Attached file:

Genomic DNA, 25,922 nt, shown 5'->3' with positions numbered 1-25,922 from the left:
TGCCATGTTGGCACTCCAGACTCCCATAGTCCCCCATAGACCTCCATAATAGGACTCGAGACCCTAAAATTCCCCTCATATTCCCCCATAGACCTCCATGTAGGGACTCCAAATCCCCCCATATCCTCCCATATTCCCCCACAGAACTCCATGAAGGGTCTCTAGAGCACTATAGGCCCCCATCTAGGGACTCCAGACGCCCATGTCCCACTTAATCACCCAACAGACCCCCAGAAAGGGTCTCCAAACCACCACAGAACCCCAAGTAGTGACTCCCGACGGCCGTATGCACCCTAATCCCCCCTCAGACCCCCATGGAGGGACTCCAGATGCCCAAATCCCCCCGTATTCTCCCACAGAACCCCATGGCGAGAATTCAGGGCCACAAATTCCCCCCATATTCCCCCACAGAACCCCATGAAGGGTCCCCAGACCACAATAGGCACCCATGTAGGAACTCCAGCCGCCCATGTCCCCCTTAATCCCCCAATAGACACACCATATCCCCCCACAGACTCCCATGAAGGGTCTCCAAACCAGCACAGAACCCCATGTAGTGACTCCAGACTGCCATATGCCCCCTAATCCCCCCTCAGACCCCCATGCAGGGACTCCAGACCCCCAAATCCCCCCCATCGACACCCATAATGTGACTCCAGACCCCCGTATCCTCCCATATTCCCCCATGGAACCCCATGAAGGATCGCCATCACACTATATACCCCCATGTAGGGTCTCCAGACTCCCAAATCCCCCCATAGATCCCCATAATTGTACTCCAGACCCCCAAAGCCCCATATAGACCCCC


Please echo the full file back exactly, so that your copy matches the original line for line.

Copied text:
Genomic DNA, 25,922 nt, shown 5'->3' with positions numbered 1-25,922 from the left:
TGCCATGTTGGCACTCCAGACTCCCATAGTCCCCCATAGACCTCCATAATAGGACTCGAGACCCTAAAATTCCCCTCATATTCCCCCATAGACCTCCATGTAGGGACTCCAAATCCCCCCATATCCTCCCATATTCCCCCACAGAACTCCATGAAGGGTCTCTAGAGCACTATAGGCCCCCATCTAGGGACTCCAGACGCCCATGTCCCACTTAATCACCCAACAGACCCCCAGAAAGGGTCTCCAAACCACCACAGAACCCCAAGTAGTGACTCCCGACGGCCGTATGCACCCTAATCCCCCCTCAGACCCCCATGGAGGGACTCCAGATGCCCAAATCCCCCCGTATTCTCCCACAGAACCCCATGGCGAGAATTCAGGGCCACAAATTCCCCCCATATTCCCCCACAGAACCCCATGAAGGGTCCCCAGACCACAATAGGCACCCATGTAGGAACTCCAGCCGCCCATGTCCCCCTTAATCCCCCAATAGACACACCATATCCCCCCACAGACTCCCATGAAGGGTCTCCAAACCAGCACAGAACCCCATGTAGTGACTCCAGACTGCCATATGCCCCCTAATCCCCCCTCAGACCCCCATGCAGGGACTCCAGACCCCCAAATCCCCCCCATCGACACCCATAATGTGACTCCAGACCCCCGTATCCTCCCATATTCCCCCATGGAACCCCATGAAGGATCGCCATCACACTATATACCCCCATGTAGGGTCTCCAGACTCCCAAATCCCCCCATAGATCCCCATAATTGTACTCCAGACCCCCAAAGCCCCATATAGACCCCC